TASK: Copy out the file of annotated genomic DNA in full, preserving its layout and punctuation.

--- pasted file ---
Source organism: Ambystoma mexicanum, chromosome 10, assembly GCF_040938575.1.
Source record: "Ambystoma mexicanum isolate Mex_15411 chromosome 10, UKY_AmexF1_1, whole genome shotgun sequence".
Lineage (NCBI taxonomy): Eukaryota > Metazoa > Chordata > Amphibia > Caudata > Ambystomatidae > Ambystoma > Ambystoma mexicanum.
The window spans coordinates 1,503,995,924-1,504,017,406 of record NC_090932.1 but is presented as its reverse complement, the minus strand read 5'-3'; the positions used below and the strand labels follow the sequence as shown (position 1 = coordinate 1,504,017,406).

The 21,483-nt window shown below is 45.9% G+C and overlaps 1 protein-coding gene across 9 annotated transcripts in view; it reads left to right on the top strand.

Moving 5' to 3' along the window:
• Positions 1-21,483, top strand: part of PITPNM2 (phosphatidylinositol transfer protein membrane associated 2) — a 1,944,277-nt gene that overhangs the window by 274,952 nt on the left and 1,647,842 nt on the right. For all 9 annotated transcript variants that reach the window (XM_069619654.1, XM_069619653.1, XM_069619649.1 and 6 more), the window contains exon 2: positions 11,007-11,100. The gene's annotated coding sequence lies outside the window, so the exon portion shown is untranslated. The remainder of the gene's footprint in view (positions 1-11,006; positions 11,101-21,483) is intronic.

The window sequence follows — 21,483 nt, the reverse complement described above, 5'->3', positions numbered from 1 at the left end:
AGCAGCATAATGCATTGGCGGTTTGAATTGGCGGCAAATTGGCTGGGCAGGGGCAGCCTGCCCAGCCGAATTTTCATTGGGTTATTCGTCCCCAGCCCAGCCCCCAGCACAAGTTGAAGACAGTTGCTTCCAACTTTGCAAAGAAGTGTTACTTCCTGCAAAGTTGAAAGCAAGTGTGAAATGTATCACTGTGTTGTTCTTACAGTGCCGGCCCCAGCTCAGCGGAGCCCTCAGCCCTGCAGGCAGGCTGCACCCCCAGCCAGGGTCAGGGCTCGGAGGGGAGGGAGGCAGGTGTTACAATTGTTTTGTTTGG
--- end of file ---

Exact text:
Source organism: Ambystoma mexicanum, chromosome 10, assembly GCF_040938575.1.
Source record: "Ambystoma mexicanum isolate Mex_15411 chromosome 10, UKY_AmexF1_1, whole genome shotgun sequence".
Lineage (NCBI taxonomy): Eukaryota > Metazoa > Chordata > Amphibia > Caudata > Ambystomatidae > Ambystoma > Ambystoma mexicanum.
The window spans coordinates 1,503,995,924-1,504,017,406 of record NC_090932.1 but is presented as its reverse complement, the minus strand read 5'-3'; the positions used below and the strand labels follow the sequence as shown (position 1 = coordinate 1,504,017,406).

The 21,483-nt window shown below is 45.9% G+C and overlaps 1 protein-coding gene across 9 annotated transcripts in view; it reads left to right on the top strand.

Moving 5' to 3' along the window:
• Positions 1-21,483, top strand: part of PITPNM2 (phosphatidylinositol transfer protein membrane associated 2) — a 1,944,277-nt gene that overhangs the window by 274,952 nt on the left and 1,647,842 nt on the right. For all 9 annotated transcript variants that reach the window (XM_069619654.1, XM_069619653.1, XM_069619649.1 and 6 more), the window contains exon 2: positions 11,007-11,100. The gene's annotated coding sequence lies outside the window, so the exon portion shown is untranslated. The remainder of the gene's footprint in view (positions 1-11,006; positions 11,101-21,483) is intronic.

The window sequence follows — 21,483 nt, the reverse complement described above, 5'->3', positions numbered from 1 at the left end:
AGCAGCATAATGCATTGGCGGTTTGAATTGGCGGCAAATTGGCTGGGCAGGGGCAGCCTGCCCAGCCGAATTTTCATTGGGTTATTCGTCCCCAGCCCAGCCCCCAGCACAAGTTGAAGACAGTTGCTTCCAACTTTGCAAAGAAGTGTTACTTCCTGCAAAGTTGAAAGCAAGTGTGAAATGTATCACTGTGTTGTTCTTACAGTGCCGGCCCCAGCTCAGCGGAGCCCTCAGCCCTGCAGGCAGGCTGCACCCCCAGCCAGGGTCAGGGCTCGGAGGGGAGGGAGGCAGGTGTTACAATTGTTTTGTTTGG